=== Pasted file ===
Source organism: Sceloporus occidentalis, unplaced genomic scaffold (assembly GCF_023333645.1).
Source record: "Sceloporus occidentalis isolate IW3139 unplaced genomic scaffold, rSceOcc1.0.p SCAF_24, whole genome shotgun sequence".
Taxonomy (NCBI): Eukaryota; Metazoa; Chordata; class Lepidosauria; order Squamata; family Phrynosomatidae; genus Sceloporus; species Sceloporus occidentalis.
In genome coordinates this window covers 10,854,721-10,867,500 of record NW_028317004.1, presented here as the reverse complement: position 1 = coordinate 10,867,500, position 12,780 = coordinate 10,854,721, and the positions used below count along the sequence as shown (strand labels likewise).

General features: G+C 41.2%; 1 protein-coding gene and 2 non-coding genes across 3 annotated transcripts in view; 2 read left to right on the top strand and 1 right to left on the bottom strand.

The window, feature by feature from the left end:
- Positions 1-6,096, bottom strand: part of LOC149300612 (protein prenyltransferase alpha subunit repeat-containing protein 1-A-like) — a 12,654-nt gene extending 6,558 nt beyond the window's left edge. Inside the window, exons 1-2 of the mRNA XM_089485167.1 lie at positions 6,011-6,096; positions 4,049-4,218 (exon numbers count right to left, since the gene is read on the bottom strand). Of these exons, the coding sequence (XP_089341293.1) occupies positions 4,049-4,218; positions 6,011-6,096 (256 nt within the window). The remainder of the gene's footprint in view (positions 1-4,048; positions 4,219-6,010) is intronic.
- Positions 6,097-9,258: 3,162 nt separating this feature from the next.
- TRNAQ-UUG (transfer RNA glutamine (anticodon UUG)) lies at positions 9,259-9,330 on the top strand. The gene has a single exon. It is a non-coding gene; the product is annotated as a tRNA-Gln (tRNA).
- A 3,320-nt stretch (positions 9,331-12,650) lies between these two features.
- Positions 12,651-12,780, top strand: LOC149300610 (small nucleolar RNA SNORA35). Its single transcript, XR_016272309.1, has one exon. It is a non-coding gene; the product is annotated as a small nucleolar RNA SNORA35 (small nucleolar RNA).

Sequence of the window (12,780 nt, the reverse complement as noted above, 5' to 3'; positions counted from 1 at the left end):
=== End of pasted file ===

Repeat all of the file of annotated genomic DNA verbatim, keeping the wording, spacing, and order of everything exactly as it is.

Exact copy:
Source organism: Sceloporus occidentalis, unplaced genomic scaffold (assembly GCF_023333645.1).
Source record: "Sceloporus occidentalis isolate IW3139 unplaced genomic scaffold, rSceOcc1.0.p SCAF_24, whole genome shotgun sequence".
Taxonomy (NCBI): Eukaryota; Metazoa; Chordata; class Lepidosauria; order Squamata; family Phrynosomatidae; genus Sceloporus; species Sceloporus occidentalis.
In genome coordinates this window covers 10,854,721-10,867,500 of record NW_028317004.1, presented here as the reverse complement: position 1 = coordinate 10,867,500, position 12,780 = coordinate 10,854,721, and the positions used below count along the sequence as shown (strand labels likewise).

General features: G+C 41.2%; 1 protein-coding gene and 2 non-coding genes across 3 annotated transcripts in view; 2 read left to right on the top strand and 1 right to left on the bottom strand.

The window, feature by feature from the left end:
- Positions 1-6,096, bottom strand: part of LOC149300612 (protein prenyltransferase alpha subunit repeat-containing protein 1-A-like) — a 12,654-nt gene extending 6,558 nt beyond the window's left edge. Inside the window, exons 1-2 of the mRNA XM_089485167.1 lie at positions 6,011-6,096; positions 4,049-4,218 (exon numbers count right to left, since the gene is read on the bottom strand). Of these exons, the coding sequence (XP_089341293.1) occupies positions 4,049-4,218; positions 6,011-6,096 (256 nt within the window). The remainder of the gene's footprint in view (positions 1-4,048; positions 4,219-6,010) is intronic.
- Positions 6,097-9,258: 3,162 nt separating this feature from the next.
- TRNAQ-UUG (transfer RNA glutamine (anticodon UUG)) lies at positions 9,259-9,330 on the top strand. The gene has a single exon. It is a non-coding gene; the product is annotated as a tRNA-Gln (tRNA).
- A 3,320-nt stretch (positions 9,331-12,650) lies between these two features.
- Positions 12,651-12,780, top strand: LOC149300610 (small nucleolar RNA SNORA35). Its single transcript, XR_016272309.1, has one exon. It is a non-coding gene; the product is annotated as a small nucleolar RNA SNORA35 (small nucleolar RNA).

Sequence of the window (12,780 nt, the reverse complement as noted above, 5' to 3'; positions counted from 1 at the left end):